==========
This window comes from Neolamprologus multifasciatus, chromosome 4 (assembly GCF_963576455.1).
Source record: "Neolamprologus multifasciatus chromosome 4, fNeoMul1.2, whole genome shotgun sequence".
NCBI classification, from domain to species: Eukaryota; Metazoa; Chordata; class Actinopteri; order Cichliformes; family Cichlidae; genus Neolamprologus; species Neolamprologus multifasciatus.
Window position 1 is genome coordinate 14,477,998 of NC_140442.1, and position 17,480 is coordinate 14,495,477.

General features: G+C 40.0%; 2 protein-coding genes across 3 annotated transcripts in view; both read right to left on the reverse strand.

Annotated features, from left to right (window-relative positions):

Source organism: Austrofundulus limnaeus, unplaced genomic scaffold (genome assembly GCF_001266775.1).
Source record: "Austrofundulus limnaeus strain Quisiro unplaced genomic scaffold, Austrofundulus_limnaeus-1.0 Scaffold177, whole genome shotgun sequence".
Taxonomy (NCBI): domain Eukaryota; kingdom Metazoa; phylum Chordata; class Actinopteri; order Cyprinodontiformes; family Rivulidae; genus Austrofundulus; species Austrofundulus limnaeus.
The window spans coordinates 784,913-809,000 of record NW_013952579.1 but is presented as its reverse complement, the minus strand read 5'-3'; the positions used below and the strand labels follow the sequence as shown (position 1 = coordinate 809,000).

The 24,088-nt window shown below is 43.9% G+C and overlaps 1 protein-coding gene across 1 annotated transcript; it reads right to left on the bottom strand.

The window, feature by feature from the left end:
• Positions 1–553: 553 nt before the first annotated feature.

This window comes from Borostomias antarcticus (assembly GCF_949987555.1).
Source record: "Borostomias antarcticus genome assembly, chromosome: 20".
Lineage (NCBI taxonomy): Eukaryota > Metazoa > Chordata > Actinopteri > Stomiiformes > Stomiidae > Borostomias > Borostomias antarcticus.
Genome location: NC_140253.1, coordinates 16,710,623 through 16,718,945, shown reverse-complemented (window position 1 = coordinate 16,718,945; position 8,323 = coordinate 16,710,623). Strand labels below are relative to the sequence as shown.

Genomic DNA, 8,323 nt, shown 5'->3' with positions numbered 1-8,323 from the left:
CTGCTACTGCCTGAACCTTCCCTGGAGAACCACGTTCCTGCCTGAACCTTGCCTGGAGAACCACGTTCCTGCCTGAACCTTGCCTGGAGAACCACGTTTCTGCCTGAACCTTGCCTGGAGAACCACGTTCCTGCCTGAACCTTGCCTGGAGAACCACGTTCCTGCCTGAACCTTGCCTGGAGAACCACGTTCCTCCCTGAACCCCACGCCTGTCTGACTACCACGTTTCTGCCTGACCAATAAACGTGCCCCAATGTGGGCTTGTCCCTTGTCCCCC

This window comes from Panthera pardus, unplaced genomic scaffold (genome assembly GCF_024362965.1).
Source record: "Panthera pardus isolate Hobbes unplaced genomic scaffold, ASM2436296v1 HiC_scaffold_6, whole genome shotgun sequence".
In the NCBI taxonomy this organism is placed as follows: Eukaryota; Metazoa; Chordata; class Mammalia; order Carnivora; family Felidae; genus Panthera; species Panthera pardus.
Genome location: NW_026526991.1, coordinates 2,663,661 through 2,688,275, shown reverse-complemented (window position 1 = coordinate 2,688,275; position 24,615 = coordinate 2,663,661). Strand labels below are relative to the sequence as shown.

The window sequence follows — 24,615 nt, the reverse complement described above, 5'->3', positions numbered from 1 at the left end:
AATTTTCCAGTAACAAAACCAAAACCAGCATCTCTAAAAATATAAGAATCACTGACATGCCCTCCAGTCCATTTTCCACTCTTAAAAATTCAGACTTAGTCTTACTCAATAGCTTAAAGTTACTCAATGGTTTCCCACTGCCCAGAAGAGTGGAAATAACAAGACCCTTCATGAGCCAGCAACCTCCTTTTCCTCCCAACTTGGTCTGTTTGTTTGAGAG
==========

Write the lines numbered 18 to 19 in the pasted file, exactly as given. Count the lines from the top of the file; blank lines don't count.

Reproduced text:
Genomic DNA, 8,323 nt, shown 5'->3' with positions numbered 1-8,323 from the left:
CTGCTACTGCCTGAACCTTCCCTGGAGAACCACGTTCCTGCCTGAACCTTGCCTGGAGAACCACGTTCCTGCCTGAACCTTGCCTGGAGAACCACGTTTCTGCCTGAACCTTGCCTGGAGAACCACGTTCCTGCCTGAACCTTGCCTGGAGAACCACGTTCCTGCCTGAACCTTGCCTGGAGAACCACGTTCCTCCCTGAACCCCACGCCTGTCTGACTACCACGTTTCTGCCTGACCAATAAACGTGCCCCAATGTGGGCTTGTCCCTTGTCCCCC